Republicans today are less likely to say that moral leadership is a must-have in a sitting president than they were under former President Bill Clinton, according to a recent Gallup poll.
Overall, U.S. adults see moral leadership as a less important task for the president than they did roughly two decades ago, the poll found. Sixty-six percent said it is an important responsibility of the president, compared to 72 percent who gave that response in polls between 1994 and 1999.
But Republicans showed the biggest drop in how much they value moral leadership from the president, from 86 percent to just 63 percent, the Gallup poll found.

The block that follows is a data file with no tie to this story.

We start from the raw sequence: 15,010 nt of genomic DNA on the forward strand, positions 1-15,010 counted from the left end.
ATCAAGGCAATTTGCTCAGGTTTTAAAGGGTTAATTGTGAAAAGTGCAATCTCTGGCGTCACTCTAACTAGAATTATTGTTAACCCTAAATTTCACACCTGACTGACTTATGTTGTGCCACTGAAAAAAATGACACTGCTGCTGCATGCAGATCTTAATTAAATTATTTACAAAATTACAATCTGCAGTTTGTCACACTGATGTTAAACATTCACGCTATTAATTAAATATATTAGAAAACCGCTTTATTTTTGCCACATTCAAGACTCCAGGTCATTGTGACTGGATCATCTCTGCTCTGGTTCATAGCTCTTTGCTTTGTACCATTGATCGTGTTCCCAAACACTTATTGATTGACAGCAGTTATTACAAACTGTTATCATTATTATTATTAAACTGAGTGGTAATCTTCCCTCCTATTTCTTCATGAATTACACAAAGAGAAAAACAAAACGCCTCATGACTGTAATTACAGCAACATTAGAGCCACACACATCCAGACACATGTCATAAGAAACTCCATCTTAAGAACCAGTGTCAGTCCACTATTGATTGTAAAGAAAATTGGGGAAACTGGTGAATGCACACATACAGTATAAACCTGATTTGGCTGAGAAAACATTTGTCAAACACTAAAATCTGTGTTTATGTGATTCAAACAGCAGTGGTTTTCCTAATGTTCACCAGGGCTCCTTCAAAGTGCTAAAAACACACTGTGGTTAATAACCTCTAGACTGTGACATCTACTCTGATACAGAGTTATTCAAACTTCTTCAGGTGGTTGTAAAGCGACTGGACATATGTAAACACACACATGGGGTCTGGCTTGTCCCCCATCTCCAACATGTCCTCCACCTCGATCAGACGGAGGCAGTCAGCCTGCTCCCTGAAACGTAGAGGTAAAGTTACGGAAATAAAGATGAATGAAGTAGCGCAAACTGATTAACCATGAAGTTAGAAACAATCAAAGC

Among Democrats, the importance of moral leadership increased over the same time period, indicative of the partisan nature of the issue:
From 1994 to 1999, an average of 64 percent of Democrats said moral leadership was important, compared to 77 percent today.
While the majority of all Americans find President Donald Trump lacking in moral leadership – 59 percent – Gallup found an unsurprising disparity between the parties:
Republicans and Democrats diverged sharply on the president's moral leadership, with 77 percent of Republicans saying that he provides strong moral leadership and 91 percent of Democrats saying his moral leadership is weak. Sixty percent of independents said they view Trump's moral leadership as weak.